With eighteen, soon to be nineteen Contemporary Romance titles under my belt, there isn’t much I haven’t put in a book. But never twins. Until A Texas Bond. When I was a teenager, I had this fantasy world in my head where I’d get married someday and have twins. After my son was born, I was so grateful God didn’t grant that long ago wish. I don’t know how people handle two babies at once. My one was plenty. Especially since he had colic until he was five and a half months old.
It was fun creating five and a half-year-old Madison and Mason Keyes for my soon to be released title. I gave them strawberry blond hair leaning toward red. Mason is mischievous and Madison is a rule follower. Their Aunt Stacia has her hands full trying to keep up with them, even though her dad helps out. Her hands get even more full when their uncle shows up, having just learned about the twins his brother gave up.
Stacia and Ross have always been the older, wiser siblings, trying to clean up the messes their younger siblings make. When their lives intersect with Madison and Mason, the sparks fly. Stacia doesn’t trust him and is certain he’s come to fight her for custody, while Ross is just trying to figure out a way to break his brother’s bombshell news to his parents.
My mom’s youngest siblings are twins, male and female. And my friend since high school has twins. She says I prayed her pregnant because by the time I had my son after 16 1/2 years of marriage, all my friends’ kids were almost grown. I was worried about him having friends he could spend the night with and me not worry. I decided to pray my cousin pregnant. It didn’t work, but my friend ended up pregnant with twins. And both were girls, so my son couldn’t spend the night with them anyway.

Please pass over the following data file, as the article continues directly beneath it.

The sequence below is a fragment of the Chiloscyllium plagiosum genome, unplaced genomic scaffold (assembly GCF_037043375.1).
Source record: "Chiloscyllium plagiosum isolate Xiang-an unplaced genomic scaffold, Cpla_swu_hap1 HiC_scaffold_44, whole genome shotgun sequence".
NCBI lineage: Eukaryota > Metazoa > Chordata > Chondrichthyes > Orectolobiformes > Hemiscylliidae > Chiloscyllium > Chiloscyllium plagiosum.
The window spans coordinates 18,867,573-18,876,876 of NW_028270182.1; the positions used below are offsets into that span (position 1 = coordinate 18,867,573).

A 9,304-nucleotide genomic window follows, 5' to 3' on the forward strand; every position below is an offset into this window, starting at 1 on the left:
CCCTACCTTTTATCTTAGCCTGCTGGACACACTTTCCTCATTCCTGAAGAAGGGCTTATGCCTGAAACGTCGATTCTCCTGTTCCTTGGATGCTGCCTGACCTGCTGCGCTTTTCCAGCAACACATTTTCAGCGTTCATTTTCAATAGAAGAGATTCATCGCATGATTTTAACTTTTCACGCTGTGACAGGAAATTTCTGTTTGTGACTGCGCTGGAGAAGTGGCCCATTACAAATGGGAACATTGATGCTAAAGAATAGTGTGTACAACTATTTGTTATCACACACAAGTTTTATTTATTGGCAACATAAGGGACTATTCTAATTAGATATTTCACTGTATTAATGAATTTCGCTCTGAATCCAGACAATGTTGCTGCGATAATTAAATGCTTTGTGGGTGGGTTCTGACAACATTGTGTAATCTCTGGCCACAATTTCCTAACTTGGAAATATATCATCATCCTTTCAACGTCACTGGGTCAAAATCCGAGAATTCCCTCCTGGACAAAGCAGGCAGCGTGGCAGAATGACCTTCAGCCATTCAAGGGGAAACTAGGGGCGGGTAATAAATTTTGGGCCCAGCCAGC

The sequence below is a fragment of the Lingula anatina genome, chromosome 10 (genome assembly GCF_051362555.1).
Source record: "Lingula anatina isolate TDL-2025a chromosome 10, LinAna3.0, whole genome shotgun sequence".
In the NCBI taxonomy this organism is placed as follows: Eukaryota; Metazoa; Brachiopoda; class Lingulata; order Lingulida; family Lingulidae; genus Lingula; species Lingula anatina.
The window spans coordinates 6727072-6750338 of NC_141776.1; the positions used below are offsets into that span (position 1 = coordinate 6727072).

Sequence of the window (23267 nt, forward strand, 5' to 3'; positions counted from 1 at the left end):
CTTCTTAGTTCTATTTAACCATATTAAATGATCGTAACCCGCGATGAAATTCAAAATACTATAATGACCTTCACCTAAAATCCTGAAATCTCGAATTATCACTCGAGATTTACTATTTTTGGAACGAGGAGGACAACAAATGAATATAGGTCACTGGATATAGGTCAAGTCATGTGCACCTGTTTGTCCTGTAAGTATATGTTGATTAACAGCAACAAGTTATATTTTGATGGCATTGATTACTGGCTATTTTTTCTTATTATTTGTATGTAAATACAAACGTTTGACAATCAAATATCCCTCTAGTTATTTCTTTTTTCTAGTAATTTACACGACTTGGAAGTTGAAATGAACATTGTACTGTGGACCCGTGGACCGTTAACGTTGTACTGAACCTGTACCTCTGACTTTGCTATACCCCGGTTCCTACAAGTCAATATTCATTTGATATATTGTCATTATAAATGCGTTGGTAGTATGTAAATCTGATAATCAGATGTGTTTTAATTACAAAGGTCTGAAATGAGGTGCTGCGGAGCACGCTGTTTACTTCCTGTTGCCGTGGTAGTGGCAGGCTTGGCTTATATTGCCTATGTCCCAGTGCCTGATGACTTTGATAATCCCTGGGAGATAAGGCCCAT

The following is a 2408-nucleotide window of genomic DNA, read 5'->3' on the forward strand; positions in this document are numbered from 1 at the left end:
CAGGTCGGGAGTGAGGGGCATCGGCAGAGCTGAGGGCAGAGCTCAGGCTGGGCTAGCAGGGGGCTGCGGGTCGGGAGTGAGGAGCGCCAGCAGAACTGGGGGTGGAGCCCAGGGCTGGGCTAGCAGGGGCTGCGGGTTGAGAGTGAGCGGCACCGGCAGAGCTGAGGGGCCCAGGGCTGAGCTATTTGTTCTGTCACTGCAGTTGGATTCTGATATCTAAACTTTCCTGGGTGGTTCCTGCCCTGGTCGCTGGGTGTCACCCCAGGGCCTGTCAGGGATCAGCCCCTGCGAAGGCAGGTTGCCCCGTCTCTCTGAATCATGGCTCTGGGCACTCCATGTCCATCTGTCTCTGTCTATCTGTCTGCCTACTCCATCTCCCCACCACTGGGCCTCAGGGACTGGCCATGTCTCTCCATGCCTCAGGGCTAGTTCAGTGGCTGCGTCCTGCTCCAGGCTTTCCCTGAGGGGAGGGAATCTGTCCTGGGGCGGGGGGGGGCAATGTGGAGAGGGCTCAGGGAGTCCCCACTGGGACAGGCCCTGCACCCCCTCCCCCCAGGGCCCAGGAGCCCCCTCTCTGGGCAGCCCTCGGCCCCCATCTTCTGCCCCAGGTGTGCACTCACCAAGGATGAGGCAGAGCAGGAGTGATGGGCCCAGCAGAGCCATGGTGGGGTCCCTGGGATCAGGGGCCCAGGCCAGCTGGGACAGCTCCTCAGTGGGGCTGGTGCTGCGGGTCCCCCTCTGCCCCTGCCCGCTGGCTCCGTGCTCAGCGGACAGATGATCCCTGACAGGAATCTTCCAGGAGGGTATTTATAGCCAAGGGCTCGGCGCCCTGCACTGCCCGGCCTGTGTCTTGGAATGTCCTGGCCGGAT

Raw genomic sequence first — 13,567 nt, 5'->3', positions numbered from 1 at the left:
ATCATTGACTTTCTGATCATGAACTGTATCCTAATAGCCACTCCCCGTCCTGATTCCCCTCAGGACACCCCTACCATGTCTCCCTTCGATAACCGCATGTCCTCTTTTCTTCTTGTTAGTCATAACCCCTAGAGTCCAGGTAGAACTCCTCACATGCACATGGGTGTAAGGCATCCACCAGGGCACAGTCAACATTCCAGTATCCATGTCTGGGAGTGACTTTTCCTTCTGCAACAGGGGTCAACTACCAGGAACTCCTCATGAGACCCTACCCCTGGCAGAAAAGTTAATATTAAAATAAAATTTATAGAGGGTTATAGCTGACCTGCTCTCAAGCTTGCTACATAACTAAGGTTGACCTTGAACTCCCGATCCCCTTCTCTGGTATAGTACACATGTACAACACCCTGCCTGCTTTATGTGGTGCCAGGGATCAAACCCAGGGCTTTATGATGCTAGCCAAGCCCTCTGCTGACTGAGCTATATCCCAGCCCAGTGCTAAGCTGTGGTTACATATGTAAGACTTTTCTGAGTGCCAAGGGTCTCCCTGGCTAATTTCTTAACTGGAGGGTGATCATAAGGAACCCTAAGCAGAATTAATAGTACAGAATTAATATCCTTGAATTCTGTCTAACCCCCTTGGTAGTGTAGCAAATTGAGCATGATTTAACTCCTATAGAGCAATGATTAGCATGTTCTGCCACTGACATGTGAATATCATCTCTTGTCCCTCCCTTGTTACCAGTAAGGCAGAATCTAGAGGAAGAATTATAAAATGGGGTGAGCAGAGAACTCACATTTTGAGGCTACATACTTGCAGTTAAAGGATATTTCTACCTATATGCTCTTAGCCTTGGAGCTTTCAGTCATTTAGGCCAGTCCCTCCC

Despite having a few twins in my life, I had to do some research, so here are some fun facts I found about twins.
- A boy and a girl can’t be identical twins.
- There’s no scientific proof that twins can read each other’s minds.
- Identical twins may have almost indistinguishable DNA, but they still have different fingerprints.
- Even with modern technology, there can be a hidden twin during a portion of the pregnancy.
- About 40% of twins, generally identical twins, will develop some form of autonomous language, using nicknames, gestures, abbreviations, or terminology that they only use with each other.
- Even though identical twins have almost indistinguishable DNA, they still have different personalities.
- Twins can have different birthdays by days, weeks, and even months.
- Twins do run in families, but it’s a common misconception that they skip a generation.
Since my twins are five in the book, I didn’t use much of this. But it was still fun learning all of it.
In the meantime, I’m still puzzling away. My great niece got me this beach puzzle for Christmas. It has hidden images in it, so that should be fun. And I have another one of with a barn waiting in the wings given to me by a friend and church member.
So do you know any twins? If so, tell us something interesting about them? If not, what do you find fascinating about twins? Or even better, what book do you love that features twins? Answer for a chance to win a print copy of A Texas Bond. Ends Feb 7th.